“We have done that. We have the space to do that and it has worked out really well.”

John Nelns in his office at Dundee’s Gardyne Campus training base. Image: David Young

On summer 2025 target…

“That’s my target. You might talk to our contractors and planners and things of that nature, because I am constantly going to be pushing for that to happen, but whether or not that is realistic we will see.

“The contractors have given me time frames when they think they can get the stadium built. The construction of the stadium, although it is a big facility, it is not a very complicated construction. Parts of it are quite complex in the main stand but the other three sides are not nearly as complicated.

“That can be done in a quick period of time. We will be aggressively pushing to get it done as quickly as possible.”

On Transport Scotland/A90 access…

“We have been working with Transport Scotland for a long, long time. As part of our planning we had to show six different options of how we ingress and egress this site.

“There have been loads of meetings with Transport Scotland, we have been through over and over how we get in and out of this site. We now feel we are comfortable.

“You have to remember all the traffic on match day already comes past this site on the way to Dens. Old Firm, Hearts, Hibs – it’s just two roundabouts and then you are at [the new] site. Getting away fans in and out is much easier at this site.

“No one has signed off on anything. But I can tell you that all our consultants, all of the studies, they have all come back looking great.

“We do not foresee any issues whatsoever, which is unusual for a development of this size. Usually there is something out there that does not quite fit with what you are trying to do and you have to work around it. In this case we don’t have that.”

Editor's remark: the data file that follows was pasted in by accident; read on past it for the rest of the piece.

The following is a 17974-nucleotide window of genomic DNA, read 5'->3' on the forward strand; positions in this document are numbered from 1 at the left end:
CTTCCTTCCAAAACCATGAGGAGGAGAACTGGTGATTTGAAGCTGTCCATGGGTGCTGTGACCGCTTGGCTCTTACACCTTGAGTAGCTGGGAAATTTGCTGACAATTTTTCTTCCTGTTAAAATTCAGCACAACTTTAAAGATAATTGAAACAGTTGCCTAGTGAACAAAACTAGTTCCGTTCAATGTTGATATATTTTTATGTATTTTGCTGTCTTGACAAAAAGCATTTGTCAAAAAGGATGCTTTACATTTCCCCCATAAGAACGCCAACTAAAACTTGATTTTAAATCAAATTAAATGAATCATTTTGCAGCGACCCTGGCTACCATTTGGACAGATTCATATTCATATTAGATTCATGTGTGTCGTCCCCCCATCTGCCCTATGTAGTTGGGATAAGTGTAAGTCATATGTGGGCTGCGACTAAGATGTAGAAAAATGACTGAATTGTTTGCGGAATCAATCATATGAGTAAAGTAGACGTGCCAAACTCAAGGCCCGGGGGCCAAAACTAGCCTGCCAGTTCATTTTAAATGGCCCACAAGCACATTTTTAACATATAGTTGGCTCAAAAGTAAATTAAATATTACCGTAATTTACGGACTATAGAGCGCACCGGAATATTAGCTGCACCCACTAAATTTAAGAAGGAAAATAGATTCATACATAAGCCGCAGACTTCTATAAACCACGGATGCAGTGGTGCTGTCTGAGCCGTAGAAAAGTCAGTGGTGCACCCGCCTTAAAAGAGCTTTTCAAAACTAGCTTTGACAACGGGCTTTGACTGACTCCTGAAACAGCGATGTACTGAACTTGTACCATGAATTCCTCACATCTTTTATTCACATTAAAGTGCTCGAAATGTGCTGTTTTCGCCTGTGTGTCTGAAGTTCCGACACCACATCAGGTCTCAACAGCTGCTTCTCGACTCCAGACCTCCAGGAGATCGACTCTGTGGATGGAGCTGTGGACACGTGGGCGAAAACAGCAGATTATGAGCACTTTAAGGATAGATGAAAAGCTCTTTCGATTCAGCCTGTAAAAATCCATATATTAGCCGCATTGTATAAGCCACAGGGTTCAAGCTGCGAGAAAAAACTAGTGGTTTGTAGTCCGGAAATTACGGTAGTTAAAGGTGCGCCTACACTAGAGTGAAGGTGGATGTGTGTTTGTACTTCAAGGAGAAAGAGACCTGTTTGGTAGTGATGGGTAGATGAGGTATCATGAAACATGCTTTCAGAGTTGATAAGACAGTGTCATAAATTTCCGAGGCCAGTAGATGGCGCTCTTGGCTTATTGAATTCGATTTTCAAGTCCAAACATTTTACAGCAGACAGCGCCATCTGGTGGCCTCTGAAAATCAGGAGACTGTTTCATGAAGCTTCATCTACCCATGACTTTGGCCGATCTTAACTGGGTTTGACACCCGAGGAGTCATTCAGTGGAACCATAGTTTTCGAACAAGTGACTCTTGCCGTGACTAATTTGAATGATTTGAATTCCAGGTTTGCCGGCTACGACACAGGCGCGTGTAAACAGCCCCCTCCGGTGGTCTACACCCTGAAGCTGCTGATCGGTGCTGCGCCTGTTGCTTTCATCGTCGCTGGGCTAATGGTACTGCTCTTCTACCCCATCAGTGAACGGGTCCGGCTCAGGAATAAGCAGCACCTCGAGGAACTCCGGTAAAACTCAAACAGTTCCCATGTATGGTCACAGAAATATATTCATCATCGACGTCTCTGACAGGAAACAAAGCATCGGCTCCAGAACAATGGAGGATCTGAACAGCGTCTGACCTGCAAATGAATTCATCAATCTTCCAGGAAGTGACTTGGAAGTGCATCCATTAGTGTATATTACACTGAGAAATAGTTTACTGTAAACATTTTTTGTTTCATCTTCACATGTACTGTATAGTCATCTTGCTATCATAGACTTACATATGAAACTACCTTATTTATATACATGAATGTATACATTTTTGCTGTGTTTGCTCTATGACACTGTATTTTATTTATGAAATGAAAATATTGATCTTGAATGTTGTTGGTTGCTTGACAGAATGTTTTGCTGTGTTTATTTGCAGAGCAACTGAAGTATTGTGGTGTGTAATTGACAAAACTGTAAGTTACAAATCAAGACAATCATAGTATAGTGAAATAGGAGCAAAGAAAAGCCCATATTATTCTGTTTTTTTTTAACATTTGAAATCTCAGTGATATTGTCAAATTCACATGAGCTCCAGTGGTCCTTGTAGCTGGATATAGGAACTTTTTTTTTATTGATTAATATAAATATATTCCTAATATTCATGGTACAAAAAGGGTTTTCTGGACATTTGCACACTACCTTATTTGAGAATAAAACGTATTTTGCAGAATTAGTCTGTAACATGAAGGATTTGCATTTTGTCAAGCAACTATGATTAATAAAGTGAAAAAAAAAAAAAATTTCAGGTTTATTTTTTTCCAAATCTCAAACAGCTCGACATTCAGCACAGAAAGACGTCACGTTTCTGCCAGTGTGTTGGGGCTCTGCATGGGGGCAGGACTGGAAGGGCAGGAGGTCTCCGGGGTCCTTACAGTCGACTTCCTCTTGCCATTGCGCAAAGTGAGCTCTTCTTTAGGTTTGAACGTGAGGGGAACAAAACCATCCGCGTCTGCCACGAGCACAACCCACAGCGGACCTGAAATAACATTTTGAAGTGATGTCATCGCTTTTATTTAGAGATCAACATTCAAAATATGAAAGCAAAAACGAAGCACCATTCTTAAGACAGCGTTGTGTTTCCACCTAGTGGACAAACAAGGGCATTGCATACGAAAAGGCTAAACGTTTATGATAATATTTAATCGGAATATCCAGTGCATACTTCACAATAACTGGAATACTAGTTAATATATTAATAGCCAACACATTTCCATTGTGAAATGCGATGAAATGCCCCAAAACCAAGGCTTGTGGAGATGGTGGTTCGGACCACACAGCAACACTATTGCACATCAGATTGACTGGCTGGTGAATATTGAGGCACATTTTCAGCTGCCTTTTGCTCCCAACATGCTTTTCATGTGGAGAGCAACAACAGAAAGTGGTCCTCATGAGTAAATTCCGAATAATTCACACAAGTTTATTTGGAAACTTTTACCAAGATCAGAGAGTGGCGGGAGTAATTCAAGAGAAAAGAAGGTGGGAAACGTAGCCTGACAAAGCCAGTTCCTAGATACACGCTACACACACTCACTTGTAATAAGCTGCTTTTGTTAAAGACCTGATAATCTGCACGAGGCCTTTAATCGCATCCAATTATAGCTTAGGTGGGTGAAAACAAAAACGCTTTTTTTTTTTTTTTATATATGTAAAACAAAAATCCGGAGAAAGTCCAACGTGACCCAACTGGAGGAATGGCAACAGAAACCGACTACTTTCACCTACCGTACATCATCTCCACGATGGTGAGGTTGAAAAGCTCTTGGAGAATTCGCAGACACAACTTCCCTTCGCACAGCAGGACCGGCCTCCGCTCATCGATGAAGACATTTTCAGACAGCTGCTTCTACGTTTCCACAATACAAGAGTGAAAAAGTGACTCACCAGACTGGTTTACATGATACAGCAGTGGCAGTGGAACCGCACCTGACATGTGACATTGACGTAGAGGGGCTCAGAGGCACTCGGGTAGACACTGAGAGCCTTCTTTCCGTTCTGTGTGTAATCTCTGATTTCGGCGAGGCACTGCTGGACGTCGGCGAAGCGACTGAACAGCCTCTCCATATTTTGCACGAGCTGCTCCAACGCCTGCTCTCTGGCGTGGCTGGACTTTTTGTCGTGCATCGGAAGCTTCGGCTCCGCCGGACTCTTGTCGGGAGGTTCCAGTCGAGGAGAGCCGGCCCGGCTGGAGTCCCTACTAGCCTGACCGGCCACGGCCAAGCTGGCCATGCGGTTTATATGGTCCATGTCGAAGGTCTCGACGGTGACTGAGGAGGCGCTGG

John Nelms and Tim Keyes’ Dark Blue Property Holdings recently purchased Dens Park from businessman John Bennett. Image: SNS

On Dens Park…

“The way that we’re funding [the new stadium] at the moment is, there’s a cash contribution from the ownership group (Tim Keyes and John Nelms) and then we have facilities that sit alongside us at the moment. Owning Dens allows us to have a lot of flexibility to do what we want.

“The intention is we are at Dens, kick the last ball, then kick the next ball here (at the new stadium). Which is a huge headache off my plate. You don’t want to be figuring out where you want to play. It would be very difficult to groundshare (if they sold Dens Park before the new stadium was ready).”

On financing…

“The ownership structure is Tim and I, Dark Blue Property Holdings. Then we will have a facility sat next to us. Think of it as a house mortgage; it is very similar to that, much more complicated than that, but similar.

“[The cost] is viable. We wouldn’t be here today if it wasn’t viable.

Dundee owner Tim Keyes (left) and John Nelms with the Championship trophy. Image: SNS

“The cost has gone up. The total number is an estimate until we get to final construction numbers. From 2016 to now it has probably risen £10m overall. But with what we are doing and how we are doing it, we still think it is still very viable.

“Everything around it is enabling it to happen. That is why it is important to have all these other bits and pieces. The stadium has to work seven days a week, 365 days a year.

“You can’t have the finance in place until its ready to go. There are people we are working with who are saying: ‘Here are the facilities that are afforded to you guys’.

“We have the funding in principle, but until it’s done you don’t have it. There is no time pressure, there is no financial pressure, we just want to get it done as fast as possible.”